Civil Lawsuit Filed to Enjoin Local Farm’s Continuing Misbranding of Meat/Poultry Products and Evasion of Food Safety Laws
PHILADELPHIA – United States Attorney William M. McSwain announced today that his office has filed a civil lawsuit to enjoin Miller’s Organic Farm of Bird-in-Hand, Pennsylvania, and its owner, Amos Miller, from continuing to violate federal food safety laws. The violations include Miller’s selling non-federally-inspected, misbranded meat and poultry products to consumers located throughout the United States.
The United States brings the action on behalf of the Food Safety and Inspection Service (FSIS) of the U.S. Department of Agriculture. FSIS is responsible for ensuring that commercially sold meat, poultry, and egg products are safe, wholesome, and correctly labeled and packaged. A principal way that FSIS fulfills its mission is by inspecting meat and poultry products before they reach consumers.
The suit is part of the United States’ continuing efforts to bring Miller’s into compliance with federal food safety laws. In late 2015, for example, the Food and Drug Administration, which regulates milk: (1) isolated and identified Listeria monocytogenes (L. mono) bacteria in samples of Miller’s raw milk; (2) through whole genome sequencing, found the bacteria to be genetically similar to L. mono in two individuals who had developed listeriosis (with one dying) after consuming raw milk; and (3) named Miller’s as the “likely source” of those infections.
In follow-up, FSIS sought to assess whether L. mono might be contaminating Miller’s meat and poultry products. But Mr. Miller refused to grant FSIS entry to the farm’s meat-and-poultry-related facilities, even after the agency served him with a subpoena. He erroneously contended that, as a self-organized private membership association, Miller’s is beyond the reach of federal food safety regulation.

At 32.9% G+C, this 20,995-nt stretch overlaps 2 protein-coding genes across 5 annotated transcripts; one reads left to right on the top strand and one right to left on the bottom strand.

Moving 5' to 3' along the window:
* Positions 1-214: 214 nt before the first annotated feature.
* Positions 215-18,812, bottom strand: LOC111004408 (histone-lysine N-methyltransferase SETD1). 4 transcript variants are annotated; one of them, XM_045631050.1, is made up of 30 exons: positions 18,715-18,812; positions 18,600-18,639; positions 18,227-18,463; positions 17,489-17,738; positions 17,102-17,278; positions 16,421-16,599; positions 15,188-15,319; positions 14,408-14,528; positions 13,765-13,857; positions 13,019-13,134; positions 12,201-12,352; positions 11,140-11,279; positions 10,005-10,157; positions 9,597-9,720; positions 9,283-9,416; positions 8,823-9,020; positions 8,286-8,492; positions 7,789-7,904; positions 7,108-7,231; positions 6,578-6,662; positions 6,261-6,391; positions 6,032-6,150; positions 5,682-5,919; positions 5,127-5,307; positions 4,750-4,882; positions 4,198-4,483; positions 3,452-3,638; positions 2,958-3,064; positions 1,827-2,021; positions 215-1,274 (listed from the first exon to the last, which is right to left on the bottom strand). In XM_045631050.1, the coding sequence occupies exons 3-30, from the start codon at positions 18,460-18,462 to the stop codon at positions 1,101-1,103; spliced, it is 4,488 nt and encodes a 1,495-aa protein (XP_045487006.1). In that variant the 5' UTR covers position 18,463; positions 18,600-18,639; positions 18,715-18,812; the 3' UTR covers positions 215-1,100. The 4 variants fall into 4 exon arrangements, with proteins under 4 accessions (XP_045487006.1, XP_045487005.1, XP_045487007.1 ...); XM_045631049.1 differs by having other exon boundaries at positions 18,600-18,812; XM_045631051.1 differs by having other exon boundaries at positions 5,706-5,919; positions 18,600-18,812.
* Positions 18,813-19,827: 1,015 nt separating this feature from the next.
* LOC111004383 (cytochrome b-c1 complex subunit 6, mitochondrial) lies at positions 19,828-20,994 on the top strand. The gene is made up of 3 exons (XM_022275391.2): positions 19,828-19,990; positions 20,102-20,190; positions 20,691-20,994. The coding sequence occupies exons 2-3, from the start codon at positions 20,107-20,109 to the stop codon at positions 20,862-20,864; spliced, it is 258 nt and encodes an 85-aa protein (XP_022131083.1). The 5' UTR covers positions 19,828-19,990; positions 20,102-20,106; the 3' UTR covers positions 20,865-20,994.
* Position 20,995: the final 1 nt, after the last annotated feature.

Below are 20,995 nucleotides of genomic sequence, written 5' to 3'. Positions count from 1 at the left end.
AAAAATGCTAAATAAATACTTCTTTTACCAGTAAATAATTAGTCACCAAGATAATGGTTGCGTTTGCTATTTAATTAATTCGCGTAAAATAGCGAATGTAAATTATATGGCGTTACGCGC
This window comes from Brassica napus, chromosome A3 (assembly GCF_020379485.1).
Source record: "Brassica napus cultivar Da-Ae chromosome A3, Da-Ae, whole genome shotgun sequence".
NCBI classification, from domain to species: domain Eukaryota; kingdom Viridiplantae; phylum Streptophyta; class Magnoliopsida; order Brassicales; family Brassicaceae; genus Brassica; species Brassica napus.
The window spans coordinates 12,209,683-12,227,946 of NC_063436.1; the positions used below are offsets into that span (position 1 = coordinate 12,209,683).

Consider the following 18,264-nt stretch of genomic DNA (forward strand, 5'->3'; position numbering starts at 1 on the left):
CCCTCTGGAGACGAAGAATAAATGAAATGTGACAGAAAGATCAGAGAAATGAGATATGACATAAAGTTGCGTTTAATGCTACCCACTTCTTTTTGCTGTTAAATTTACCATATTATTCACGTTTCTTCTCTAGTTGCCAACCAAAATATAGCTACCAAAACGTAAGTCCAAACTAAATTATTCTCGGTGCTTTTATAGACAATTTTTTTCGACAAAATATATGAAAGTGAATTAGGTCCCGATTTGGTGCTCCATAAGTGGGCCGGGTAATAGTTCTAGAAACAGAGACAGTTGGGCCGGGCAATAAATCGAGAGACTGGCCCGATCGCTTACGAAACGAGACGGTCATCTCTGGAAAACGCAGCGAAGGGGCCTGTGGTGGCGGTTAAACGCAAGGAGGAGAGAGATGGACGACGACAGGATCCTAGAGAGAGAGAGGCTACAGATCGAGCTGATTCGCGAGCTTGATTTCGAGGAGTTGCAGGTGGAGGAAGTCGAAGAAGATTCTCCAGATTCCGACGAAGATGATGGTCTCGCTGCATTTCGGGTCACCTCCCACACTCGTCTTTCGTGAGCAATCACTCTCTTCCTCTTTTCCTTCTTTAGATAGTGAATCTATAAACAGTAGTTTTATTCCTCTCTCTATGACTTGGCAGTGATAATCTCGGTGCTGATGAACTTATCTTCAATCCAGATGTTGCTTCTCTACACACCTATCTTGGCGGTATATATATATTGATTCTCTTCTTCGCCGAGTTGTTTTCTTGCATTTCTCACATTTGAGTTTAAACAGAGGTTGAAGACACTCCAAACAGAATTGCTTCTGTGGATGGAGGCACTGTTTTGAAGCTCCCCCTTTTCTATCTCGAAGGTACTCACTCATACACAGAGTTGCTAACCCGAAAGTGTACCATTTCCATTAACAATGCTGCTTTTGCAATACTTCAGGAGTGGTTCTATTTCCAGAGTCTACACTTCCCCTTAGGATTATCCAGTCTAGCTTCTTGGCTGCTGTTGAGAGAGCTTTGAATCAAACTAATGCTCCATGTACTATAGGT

The United States then sued Miller’s in the Eastern District of Pennsylvania, to enforce the subpoena and USDA’s access rights under the Federal Meat Inspection Act (FMIA) and the Poultry Products Inspection Act (PPIA). See United States v. Miller’s Organic Farm and Amos Miller, EDPA No. 16-cv-2731. After the court enforced the subpoena, FSIS cited Miller’s with FMIA and PPIA misbranding and other violations, which have since continued. This is believed to be the first-ever suit of its kind where FSIS is seeking an injunction against a so-called “private membership association” farm business to enforce food safety laws.
“With today’s lawsuit, food establishments in this District are on further notice that my Office will not ignore efforts to evade federal food safety laws and to hinder agencies like FSIS from carrying out their public safety missions,” said U.S. Attorney McSwain. “We will not allow commercial sellers to ignore the rule of law, make up their own sets of rules, and attempt to hide behind a private-membership-association structure in an effort to thwart federal laws. Congress enacted food safety laws to ensure that the nation’s food supply is safe, wholesome, and properly labeled and packaged. It’s our job to enforce those democratically enacted laws, which we will do in this case.”
“FSIS investigators work hard every day to protect consumers,” said Carmen Rottenberg, FSIS Administrator. “We take our job to protect public health very seriously, with swift action to ensure that American families have safe food to eat. Flagrant failure to meet the regulations will not be tolerated.”
Assistant United States Attorney Gerald Sullivan is litigating this case on behalf of the United States.